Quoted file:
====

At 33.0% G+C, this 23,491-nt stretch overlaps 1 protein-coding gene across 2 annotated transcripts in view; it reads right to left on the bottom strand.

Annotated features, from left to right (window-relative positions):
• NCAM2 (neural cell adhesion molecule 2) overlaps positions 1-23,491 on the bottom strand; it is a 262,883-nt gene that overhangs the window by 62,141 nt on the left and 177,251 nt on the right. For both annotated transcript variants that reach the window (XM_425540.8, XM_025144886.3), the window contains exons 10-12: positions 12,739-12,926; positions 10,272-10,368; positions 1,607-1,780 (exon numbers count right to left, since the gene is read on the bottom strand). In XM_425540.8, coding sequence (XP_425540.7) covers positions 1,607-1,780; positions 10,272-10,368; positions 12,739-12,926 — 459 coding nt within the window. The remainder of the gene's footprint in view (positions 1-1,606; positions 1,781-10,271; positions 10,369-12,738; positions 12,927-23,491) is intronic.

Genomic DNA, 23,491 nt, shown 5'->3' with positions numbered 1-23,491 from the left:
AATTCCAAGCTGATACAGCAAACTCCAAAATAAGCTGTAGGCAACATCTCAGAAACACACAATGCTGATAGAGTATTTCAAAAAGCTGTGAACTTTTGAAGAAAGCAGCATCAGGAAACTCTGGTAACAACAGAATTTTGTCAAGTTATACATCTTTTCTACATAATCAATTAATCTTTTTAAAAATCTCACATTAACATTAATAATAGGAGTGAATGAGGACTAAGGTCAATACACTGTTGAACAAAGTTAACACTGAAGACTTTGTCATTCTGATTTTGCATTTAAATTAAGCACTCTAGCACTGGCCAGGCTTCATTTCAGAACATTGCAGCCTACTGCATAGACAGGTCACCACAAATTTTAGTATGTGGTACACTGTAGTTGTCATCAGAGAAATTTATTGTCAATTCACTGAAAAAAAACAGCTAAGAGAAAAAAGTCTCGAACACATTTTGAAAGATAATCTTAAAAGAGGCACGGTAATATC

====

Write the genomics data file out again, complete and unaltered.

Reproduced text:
At 33.0% G+C, this 23,491-nt stretch overlaps 1 protein-coding gene across 2 annotated transcripts in view; it reads right to left on the bottom strand.

Annotated features, from left to right (window-relative positions):
• NCAM2 (neural cell adhesion molecule 2) overlaps positions 1-23,491 on the bottom strand; it is a 262,883-nt gene that overhangs the window by 62,141 nt on the left and 177,251 nt on the right. For both annotated transcript variants that reach the window (XM_425540.8, XM_025144886.3), the window contains exons 10-12: positions 12,739-12,926; positions 10,272-10,368; positions 1,607-1,780 (exon numbers count right to left, since the gene is read on the bottom strand). In XM_425540.8, coding sequence (XP_425540.7) covers positions 1,607-1,780; positions 10,272-10,368; positions 12,739-12,926 — 459 coding nt within the window. The remainder of the gene's footprint in view (positions 1-1,606; positions 1,781-10,271; positions 10,369-12,738; positions 12,927-23,491) is intronic.

Genomic DNA, 23,491 nt, shown 5'->3' with positions numbered 1-23,491 from the left:
AATTCCAAGCTGATACAGCAAACTCCAAAATAAGCTGTAGGCAACATCTCAGAAACACACAATGCTGATAGAGTATTTCAAAAAGCTGTGAACTTTTGAAGAAAGCAGCATCAGGAAACTCTGGTAACAACAGAATTTTGTCAAGTTATACATCTTTTCTACATAATCAATTAATCTTTTTAAAAATCTCACATTAACATTAATAATAGGAGTGAATGAGGACTAAGGTCAATACACTGTTGAACAAAGTTAACACTGAAGACTTTGTCATTCTGATTTTGCATTTAAATTAAGCACTCTAGCACTGGCCAGGCTTCATTTCAGAACATTGCAGCCTACTGCATAGACAGGTCACCACAAATTTTAGTATGTGGTACACTGTAGTTGTCATCAGAGAAATTTATTGTCAATTCACTGAAAAAAAACAGCTAAGAGAAAAAAGTCTCGAACACATTTTGAAAGATAATCTTAAAAGAGGCACGGTAATATC